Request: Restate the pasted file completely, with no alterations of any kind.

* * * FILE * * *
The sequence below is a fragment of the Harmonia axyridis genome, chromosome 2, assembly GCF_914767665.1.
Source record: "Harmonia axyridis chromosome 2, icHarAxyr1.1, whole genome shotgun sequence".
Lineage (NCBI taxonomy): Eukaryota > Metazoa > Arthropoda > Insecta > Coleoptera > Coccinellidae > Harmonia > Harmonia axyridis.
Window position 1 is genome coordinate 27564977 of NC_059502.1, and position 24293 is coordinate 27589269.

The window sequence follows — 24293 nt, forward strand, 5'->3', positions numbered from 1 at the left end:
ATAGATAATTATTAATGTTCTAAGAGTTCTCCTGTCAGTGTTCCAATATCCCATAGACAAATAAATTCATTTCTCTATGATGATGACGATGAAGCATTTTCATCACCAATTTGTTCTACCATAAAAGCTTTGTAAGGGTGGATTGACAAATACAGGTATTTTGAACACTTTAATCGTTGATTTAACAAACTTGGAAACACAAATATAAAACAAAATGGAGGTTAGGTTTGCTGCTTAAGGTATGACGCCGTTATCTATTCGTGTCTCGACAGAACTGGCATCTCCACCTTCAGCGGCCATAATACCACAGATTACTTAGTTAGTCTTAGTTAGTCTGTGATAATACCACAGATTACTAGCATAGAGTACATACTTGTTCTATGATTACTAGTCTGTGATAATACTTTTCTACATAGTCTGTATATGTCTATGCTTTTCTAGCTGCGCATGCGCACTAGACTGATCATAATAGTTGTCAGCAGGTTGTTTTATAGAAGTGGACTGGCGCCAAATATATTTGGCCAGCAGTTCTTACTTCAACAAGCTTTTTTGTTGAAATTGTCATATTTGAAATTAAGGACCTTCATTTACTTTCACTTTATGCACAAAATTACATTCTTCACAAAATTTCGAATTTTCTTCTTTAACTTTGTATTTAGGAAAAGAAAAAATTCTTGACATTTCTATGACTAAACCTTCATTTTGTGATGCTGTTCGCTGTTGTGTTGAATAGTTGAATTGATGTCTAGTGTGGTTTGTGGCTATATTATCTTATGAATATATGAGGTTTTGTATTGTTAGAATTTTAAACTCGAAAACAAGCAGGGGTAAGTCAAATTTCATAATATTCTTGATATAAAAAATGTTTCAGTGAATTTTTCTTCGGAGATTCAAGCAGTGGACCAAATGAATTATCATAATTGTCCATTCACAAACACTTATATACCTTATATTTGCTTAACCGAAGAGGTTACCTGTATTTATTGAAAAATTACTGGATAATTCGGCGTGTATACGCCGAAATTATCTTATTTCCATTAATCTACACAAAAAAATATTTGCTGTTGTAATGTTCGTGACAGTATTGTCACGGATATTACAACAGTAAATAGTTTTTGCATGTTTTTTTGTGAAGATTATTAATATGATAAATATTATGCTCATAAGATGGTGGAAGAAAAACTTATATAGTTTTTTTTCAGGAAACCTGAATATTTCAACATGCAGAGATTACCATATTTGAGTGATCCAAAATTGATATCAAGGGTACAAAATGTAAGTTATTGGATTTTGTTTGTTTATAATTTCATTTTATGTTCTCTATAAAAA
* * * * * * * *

The sequence below is a fragment of the Harmonia axyridis genome, chromosome 2, assembly GCF_914767665.1.
Source record: "Harmonia axyridis chromosome 2, icHarAxyr1.1, whole genome shotgun sequence".
Lineage (NCBI taxonomy): Eukaryota > Metazoa > Arthropoda > Insecta > Coleoptera > Coccinellidae > Harmonia > Harmonia axyridis.
Window position 1 is genome coordinate 27564977 of NC_059502.1, and position 24293 is coordinate 27589269.

The window sequence follows — 24293 nt, forward strand, 5'->3', positions numbered from 1 at the left end:
ATAGATAATTATTAATGTTCTAAGAGTTCTCCTGTCAGTGTTCCAATATCCCATAGACAAATAAATTCATTTCTCTATGATGATGACGATGAAGCATTTTCATCACCAATTTGTTCTACCATAAAAGCTTTGTAAGGGTGGATTGACAAATACAGGTATTTTGAACACTTTAATCGTTGATTTAACAAACTTGGAAACACAAATATAAAACAAAATGGAGGTTAGGTTTGCTGCTTAAGGTATGACGCCGTTATCTATTCGTGTCTCGACAGAACTGGCATCTCCACCTTCAGCGGCCATAATACCACAGATTACTTAGTTAGTCTTAGTTAGTCTGTGATAATACCACAGATTACTAGCATAGAGTACATACTTGTTCTATGATTACTAGTCTGTGATAATACTTTTCTACATAGTCTGTATATGTCTATGCTTTTCTAGCTGCGCATGCGCACTAGACTGATCATAATAGTTGTCAGCAGGTTGTTTTATAGAAGTGGACTGGCGCCAAATATATTTGGCCAGCAGTTCTTACTTCAACAAGCTTTTTTGTTGAAATTGTCATATTTGAAATTAAGGACCTTCATTTACTTTCACTTTATGCACAAAATTACATTCTTCACAAAATTTCGAATTTTCTTCTTTAACTTTGTATTTAGGAAAAGAAAAAATTCTTGACATTTCTATGACTAAACCTTCATTTTGTGATGCTGTTCGCTGTTGTGTTGAATAGTTGAATTGATGTCTAGTGTGGTTTGTGGCTATATTATCTTATGAATATATGAGGTTTTGTATTGTTAGAATTTTAAACTCGAAAACAAGCAGGGGTAAGTCAAATTTCATAATATTCTTGATATAAAAAATGTTTCAGTGAATTTTTCTTCGGAGATTCAAGCAGTGGACCAAATGAATTATCATAATTGTCCATTCACAAACACTTATATACCTTATATTTGCTTAACCGAAGAGGTTACCTGTATTTATTGAAAAATTACTGGATAATTCGGCGTGTATACGCCGAAATTATCTTATTTCCATTAATCTACACAAAAAAATATTTGCTGTTGTAATGTTCGTGACAGTATTGTCACGGATATTACAACAGTAAATAGTTTTTGCATGTTTTTTTGTGAAGATTATTAATATGATAAATATTATGCTCATAAGATGGTGGAAGAAAAACTTATATAGTTTTTTTTCAGGAAACCTGAATATTTCAACATGCAGAGATTACCATATTTGAGTGATCCAAAATTGATATCAAGGGTACAAAATGTAAGTTATTGGATTTTGTTTGTTTATAATTTCATTTTATGTTCTCTATAAAAA